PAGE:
# Understanding proof that exponential map of compact connected Lie group is surjective

Let $$G$$ a compact connected Lie group. Then, the exponential map $$\exp: LG \rightarrow G$$ is surjective. (where $$LG$$ is the Lie Algebra of $$G$$).

$$\textbf{Proof:}$$ For any torus $$T' \subset G$$ we have that $$\exp: LT' \rightarrow T'$$ is surjective. So we have that \begin{align} T = \text{im}(\exp: LT \rightarrow T) \subset \text{im}(\exp: LG \rightarrow G) \end{align} Let $$g \in G$$. Then it exists a (maximal) torus $$T \subset G$$ such that $$g \in T$$, so we have that $$g \in \text{im}(\exp)$$ and hence surjectivity. $$\, \, \, _\blacksquare$$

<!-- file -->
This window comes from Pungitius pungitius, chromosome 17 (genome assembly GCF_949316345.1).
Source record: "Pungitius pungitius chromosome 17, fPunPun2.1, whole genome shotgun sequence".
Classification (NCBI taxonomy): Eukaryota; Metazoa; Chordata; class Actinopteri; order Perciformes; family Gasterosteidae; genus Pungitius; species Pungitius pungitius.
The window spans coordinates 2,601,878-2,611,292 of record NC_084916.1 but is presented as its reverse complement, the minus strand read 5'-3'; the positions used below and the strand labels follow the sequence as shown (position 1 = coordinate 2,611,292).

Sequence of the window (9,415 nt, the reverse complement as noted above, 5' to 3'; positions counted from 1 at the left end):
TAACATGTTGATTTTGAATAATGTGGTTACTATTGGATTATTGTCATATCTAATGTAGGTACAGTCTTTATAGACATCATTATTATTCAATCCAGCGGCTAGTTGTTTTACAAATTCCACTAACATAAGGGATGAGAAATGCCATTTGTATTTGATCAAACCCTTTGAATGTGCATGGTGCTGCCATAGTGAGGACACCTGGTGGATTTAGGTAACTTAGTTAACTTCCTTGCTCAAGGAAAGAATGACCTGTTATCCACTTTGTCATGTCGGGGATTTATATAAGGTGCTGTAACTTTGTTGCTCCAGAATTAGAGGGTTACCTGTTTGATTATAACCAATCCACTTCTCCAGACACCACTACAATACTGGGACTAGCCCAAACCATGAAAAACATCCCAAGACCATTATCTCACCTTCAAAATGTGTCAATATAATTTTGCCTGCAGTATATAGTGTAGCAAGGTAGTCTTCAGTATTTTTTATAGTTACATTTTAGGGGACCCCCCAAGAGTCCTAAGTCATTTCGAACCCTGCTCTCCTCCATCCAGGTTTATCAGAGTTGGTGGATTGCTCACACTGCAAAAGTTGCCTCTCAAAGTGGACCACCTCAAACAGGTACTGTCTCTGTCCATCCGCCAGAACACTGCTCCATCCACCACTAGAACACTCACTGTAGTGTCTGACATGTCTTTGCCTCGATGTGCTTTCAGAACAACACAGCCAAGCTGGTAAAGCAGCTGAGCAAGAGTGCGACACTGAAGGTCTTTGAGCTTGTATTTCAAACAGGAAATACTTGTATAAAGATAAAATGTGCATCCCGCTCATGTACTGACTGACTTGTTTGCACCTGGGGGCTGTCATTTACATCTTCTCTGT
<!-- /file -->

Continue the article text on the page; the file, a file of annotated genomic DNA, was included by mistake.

I have some problem to understand how can we say directly that for any torus the exponential map is surjective.

An $$n$$-dimensional torus is a commutative Lie group whose Lie algebra is $$\mathbb{R}^n$$. Consider $$e_1,...,e_n$$ a basis of $$\mathbb{R}^n$$, and $$\Gamma$$ the commutative group generated by $$e_1,...,e_n$$, $$T$$ is the quotient $$\mathbb{R}^n/\Gamma$$. The neutral of $$T$$ is $$p(0)$$, and for every $$u\in\mathbb{R}^n$$, $$exp_0(tu)=p(tu)$$ where $$p$$ is the quotient map $$\mathbb{R}^n\rightarrow T$$. Thus the exponential is just the quotient map $$p$$.